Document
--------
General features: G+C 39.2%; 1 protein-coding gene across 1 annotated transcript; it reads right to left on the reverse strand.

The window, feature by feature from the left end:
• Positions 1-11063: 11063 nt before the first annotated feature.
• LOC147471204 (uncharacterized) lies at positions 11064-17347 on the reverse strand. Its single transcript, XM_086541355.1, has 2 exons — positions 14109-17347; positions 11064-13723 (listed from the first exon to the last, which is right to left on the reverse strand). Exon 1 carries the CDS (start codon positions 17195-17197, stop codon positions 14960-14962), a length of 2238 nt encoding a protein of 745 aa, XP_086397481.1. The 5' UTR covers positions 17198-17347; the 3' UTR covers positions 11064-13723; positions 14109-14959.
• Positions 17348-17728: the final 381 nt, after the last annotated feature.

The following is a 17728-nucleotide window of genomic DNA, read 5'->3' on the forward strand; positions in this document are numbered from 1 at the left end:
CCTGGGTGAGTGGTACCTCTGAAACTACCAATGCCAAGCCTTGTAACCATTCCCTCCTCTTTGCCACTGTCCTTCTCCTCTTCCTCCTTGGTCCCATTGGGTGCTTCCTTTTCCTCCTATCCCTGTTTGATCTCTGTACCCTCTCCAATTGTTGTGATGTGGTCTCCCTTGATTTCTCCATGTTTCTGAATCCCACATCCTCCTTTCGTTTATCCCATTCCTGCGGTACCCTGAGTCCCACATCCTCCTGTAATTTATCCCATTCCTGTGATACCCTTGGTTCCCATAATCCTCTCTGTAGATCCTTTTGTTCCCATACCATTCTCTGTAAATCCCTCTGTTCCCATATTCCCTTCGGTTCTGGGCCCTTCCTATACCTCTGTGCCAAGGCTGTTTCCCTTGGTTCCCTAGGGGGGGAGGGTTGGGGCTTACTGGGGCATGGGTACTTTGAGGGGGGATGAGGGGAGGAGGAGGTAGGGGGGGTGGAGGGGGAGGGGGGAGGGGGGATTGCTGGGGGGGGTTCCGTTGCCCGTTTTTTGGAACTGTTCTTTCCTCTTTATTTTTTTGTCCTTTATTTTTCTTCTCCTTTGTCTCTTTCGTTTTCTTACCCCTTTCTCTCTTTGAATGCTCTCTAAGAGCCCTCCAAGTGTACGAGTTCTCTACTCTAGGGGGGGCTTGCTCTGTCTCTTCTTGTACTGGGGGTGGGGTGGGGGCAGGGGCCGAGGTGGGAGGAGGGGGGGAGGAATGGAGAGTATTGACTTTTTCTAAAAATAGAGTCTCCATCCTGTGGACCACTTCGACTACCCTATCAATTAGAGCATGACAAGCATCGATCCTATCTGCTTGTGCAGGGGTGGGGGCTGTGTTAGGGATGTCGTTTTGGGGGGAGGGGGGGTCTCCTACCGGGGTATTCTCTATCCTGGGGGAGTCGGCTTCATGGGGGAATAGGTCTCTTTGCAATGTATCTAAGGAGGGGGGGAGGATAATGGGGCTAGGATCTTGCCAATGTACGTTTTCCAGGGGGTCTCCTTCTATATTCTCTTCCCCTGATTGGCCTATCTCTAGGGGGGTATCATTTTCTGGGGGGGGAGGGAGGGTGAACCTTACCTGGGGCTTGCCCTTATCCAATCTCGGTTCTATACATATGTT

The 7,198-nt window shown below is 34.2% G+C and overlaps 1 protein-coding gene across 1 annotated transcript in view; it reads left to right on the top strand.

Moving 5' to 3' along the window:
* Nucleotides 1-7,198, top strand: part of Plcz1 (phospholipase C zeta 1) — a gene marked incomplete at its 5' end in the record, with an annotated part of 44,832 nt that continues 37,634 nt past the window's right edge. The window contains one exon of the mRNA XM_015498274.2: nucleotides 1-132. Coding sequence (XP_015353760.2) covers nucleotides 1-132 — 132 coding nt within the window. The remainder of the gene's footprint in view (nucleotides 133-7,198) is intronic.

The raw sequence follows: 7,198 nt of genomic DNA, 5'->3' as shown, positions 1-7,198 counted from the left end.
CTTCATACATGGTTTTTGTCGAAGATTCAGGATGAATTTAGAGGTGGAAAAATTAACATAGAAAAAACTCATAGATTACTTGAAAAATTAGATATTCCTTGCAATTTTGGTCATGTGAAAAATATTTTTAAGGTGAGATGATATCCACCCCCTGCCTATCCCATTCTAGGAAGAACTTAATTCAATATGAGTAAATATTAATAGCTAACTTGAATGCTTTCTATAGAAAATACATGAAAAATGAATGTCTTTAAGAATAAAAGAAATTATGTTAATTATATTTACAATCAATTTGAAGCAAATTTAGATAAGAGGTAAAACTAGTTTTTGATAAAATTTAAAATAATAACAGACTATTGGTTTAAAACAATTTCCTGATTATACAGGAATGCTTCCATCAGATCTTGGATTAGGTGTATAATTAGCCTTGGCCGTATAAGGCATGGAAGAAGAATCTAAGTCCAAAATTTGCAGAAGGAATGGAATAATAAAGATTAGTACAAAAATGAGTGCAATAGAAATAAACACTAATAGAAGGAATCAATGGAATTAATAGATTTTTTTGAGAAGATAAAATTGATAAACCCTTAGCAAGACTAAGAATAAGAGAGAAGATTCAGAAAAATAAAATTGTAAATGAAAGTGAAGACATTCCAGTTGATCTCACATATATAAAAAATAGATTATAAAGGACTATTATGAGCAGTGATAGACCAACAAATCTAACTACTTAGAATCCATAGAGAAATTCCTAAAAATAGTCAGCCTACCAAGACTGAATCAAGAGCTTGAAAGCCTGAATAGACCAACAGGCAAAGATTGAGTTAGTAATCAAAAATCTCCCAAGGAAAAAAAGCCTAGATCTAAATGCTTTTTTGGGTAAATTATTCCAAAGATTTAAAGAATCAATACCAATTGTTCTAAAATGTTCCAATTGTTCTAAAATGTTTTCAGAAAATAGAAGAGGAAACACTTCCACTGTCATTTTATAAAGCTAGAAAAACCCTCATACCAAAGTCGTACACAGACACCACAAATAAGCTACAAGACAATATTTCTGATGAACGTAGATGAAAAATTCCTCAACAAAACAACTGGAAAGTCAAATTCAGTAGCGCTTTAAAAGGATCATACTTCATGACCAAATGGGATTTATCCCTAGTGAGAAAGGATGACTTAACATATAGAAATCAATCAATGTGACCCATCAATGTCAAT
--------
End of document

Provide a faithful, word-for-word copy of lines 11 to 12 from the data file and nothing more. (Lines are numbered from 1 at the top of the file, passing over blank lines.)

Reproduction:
The raw sequence follows: 7,198 nt of genomic DNA, 5'->3' as shown, positions 1-7,198 counted from the left end.
CTTCATACATGGTTTTTGTCGAAGATTCAGGATGAATTTAGAGGTGGAAAAATTAACATAGAAAAAACTCATAGATTACTTGAAAAATTAGATATTCCTTGCAATTTTGGTCATGTGAAAAATATTTTTAAGGTGAGATGATATCCACCCCCTGCCTATCCCATTCTAGGAAGAACTTAATTCAATATGAGTAAATATTAATAGCTAACTTGAATGCTTTCTATAGAAAATACATGAAAAATGAATGTCTTTAAGAATAAAAGAAATTATGTTAATTATATTTACAATCAATTTGAAGCAAATTTAGATAAGAGGTAAAACTAGTTTTTGATAAAATTTAAAATAATAACAGACTATTGGTTTAAAACAATTTCCTGATTATACAGGAATGCTTCCATCAGATCTTGGATTAGGTGTATAATTAGCCTTGGCCGTATAAGGCATGGAAGAAGAATCTAAGTCCAAAATTTGCAGAAGGAATGGAATAATAAAGATTAGTACAAAAATGAGTGCAATAGAAATAAACACTAATAGAAGGAATCAATGGAATTAATAGATTTTTTTGAGAAGATAAAATTGATAAACCCTTAGCAAGACTAAGAATAAGAGAGAAGATTCAGAAAAATAAAATTGTAAATGAAAGTGAAGACATTCCAGTTGATCTCACATATATAAAAAATAGATTATAAAGGACTATTATGAGCAGTGATAGACCAACAAATCTAACTACTTAGAATCCATAGAGAAATTCCTAAAAATAGTCAGCCTACCAAGACTGAATCAAGAGCTTGAAAGCCTGAATAGACCAACAGGCAAAGATTGAGTTAGTAATCAAAAATCTCCCAAGGAAAAAAAGCCTAGATCTAAATGCTTTTTTGGGTAAATTATTCCAAAGATTTAAAGAATCAATACCAATTGTTCTAAAATGTTCCAATTGTTCTAAAATGTTTTCAGAAAATAGAAGAGGAAACACTTCCACTGTCATTTTATAAAGCTAGAAAAACCCTCATACCAAAGTCGTACACAGACACCACAAATAAGCTACAAGACAATATTTCTGATGAACGTAGATGAAAAATTCCTCAACAAAACAACTGGAAAGTCAAATTCAGTAGCGCTTTAAAAGGATCATACTTCATGACCAAATGGGATTTATCCCTAGTGAGAAAGGATGACTTAACATATAGAAATCAATCAATGTGACCCATCAATGTCAAT